Let’s get something out of the way: I know that all the data says people care more about their privacy than ever before, and especially the under-40 age group sees it as a “key issue.” And I don’t for a second doubt the data—if you ask me in a survey, “Is privacy important to you?,” I’ll say yes. If you ask “Would you do business with a company that does not protect your privacy?,” I would say no—because those are the right answers, and intellectually we understand that. But there is a gigantic disconnect between what people say in a survey, and how they actually behave. I’m the first to admit guilt here.
On a grand scale, there’s some evidence of this. Anthem, the healthcare company that was recently breached, is reporting record earnings. Target, the most infamous breach victim, is flying right along—it was nothing but a blip for the company. The US government gets hacked every day (rough estimate) and no one seems to care. SnapChat and Apple have had issues—not entirely their own, as SnapChat was due to third-party extensions and Apple was due to poor end-user password management, but still issues that their own lax standards played a hand in. Yet they continue to roll on. Facebook was just sued in Europe for tracking people that don’t even have Facebook accounts and tracking people who were not even on Facebook’s site at the time, but there’s no substantial backlash. Lenovo is a story unto itself, and they’re not going anywhere. And we could talk Snowden/NSA for a decade without understanding the public reaction, or lack thereof.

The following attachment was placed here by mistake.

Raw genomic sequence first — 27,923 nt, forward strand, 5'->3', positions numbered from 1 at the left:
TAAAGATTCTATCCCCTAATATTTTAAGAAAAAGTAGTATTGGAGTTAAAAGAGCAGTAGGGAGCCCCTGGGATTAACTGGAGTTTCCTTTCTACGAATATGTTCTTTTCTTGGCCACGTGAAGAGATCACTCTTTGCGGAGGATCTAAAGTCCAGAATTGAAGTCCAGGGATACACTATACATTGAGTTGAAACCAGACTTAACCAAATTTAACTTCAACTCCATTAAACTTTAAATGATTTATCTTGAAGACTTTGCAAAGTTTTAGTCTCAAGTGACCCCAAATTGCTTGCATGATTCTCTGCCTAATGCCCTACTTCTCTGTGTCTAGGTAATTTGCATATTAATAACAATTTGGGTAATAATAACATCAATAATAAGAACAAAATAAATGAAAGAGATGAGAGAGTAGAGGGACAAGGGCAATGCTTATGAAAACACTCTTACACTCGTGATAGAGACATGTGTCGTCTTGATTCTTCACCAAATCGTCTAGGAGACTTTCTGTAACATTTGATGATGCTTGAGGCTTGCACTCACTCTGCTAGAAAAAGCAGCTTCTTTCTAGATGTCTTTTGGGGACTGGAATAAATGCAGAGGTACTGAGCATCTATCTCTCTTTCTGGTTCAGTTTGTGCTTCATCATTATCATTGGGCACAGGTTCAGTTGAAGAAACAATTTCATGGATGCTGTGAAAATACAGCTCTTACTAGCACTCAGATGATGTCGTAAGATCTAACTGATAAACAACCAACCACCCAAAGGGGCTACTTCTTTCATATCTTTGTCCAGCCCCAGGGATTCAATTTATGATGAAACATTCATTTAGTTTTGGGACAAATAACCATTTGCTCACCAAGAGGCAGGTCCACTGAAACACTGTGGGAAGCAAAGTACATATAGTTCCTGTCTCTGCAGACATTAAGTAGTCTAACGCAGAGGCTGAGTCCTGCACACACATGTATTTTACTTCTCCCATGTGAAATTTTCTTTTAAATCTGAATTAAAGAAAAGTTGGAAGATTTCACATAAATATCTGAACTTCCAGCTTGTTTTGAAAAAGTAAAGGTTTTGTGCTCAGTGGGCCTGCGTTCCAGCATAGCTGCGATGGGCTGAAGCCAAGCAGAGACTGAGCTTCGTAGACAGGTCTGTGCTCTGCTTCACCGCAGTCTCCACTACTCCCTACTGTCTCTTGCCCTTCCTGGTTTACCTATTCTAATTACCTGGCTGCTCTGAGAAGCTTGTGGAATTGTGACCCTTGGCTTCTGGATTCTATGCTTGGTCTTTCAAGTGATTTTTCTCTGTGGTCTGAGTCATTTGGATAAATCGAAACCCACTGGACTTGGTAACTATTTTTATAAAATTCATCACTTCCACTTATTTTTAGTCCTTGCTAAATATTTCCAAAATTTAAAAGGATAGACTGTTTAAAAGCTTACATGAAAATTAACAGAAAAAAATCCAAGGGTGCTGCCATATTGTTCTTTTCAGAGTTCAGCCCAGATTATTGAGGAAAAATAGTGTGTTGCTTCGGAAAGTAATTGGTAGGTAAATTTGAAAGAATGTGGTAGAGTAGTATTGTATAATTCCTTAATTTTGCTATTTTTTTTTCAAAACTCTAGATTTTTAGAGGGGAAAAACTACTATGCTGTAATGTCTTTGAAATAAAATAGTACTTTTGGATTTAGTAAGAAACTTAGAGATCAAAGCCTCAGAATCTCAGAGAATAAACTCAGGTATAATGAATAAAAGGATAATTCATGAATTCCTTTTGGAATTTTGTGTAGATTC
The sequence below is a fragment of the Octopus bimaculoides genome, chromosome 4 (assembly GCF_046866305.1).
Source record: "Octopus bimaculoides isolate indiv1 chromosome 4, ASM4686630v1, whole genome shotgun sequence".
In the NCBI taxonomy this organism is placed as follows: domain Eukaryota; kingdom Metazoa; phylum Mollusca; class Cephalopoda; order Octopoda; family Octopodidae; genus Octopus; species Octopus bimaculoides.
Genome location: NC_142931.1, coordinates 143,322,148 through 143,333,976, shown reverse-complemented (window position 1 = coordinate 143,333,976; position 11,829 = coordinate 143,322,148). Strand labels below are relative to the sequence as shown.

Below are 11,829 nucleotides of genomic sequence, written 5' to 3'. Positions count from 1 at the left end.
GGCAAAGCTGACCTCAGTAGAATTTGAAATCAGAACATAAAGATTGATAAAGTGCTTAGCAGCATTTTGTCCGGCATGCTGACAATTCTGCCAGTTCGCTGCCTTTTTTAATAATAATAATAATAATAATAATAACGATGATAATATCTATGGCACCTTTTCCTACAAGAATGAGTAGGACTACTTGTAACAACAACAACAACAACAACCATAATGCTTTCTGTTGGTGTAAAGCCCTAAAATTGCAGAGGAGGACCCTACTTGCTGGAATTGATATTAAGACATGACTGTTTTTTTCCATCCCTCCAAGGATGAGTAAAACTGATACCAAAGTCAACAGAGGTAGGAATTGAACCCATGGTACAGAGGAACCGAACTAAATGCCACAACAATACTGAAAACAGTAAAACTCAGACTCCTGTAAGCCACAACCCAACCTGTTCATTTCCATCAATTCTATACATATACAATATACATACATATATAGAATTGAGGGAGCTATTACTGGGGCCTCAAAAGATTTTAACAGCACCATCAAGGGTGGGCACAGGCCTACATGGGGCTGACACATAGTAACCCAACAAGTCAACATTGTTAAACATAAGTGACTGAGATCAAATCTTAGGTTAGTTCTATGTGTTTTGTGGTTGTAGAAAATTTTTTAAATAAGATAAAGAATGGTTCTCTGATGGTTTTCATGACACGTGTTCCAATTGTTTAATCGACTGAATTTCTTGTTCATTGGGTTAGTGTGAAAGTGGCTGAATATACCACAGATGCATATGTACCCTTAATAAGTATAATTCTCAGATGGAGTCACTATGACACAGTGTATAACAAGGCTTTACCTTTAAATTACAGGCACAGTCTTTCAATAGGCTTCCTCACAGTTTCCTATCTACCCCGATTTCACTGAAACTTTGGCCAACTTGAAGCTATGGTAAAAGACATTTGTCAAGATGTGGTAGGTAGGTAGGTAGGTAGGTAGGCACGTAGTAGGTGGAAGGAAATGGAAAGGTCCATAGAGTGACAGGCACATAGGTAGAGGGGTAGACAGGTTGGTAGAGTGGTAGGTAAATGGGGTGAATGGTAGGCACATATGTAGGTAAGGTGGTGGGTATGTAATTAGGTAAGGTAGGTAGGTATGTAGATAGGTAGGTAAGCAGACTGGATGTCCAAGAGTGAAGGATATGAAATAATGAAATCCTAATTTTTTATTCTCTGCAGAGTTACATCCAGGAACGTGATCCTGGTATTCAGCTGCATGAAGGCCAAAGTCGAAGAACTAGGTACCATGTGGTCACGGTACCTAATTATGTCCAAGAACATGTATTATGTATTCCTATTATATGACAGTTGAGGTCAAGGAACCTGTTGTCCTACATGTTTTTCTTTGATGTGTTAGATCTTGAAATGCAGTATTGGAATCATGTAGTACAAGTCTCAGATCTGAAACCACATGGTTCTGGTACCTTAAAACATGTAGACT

Every example here is incomplete and subject to more factors than would fit in a blog, but they collectively point to a bigger truth. People don’t change their behavior. At the end of the day, it’s just too inconvenient. Even the most direct attack possible—say, a ransomware attack. Someone has their machine hijacked and locked down, and they are extorted for money to buy their access back. How many people are going to buy a new computer instead? How many people are going to download (and pay for) a full suite of cybersecurity products, and lock all their devices down, and strengthen all their passwords, and observe best practices in their browsing habits after that? How many are just going to carry on and just hope it doesn’t happen again? I think car accidents are a fair comparison. Maybe some people will be scared and drastically change their driving habits afterwards—but most will get the car fixed, go back to driving just how they used to, and simply hope for the best moving forward.
This is a problem so old and tired in the cybersecurity world that it’s barely worth exploring anymore (I say, as I explore it). The oldest direct trace to this behavior might be to antivirus programs—people have always wanted protection, but notification fatigue causes most people to ignore or disable their programs after a short while. Take the risk and hope for the best—it’s better than being inconvenienced and annoyed, right?
The world is intensely interested in privacy and security for brief sprints, but unwilling to run the marathon that leads to change. It’s just human nature. The conclusion, if there is one to be had, is that this discussion isn’t going away anytime soon.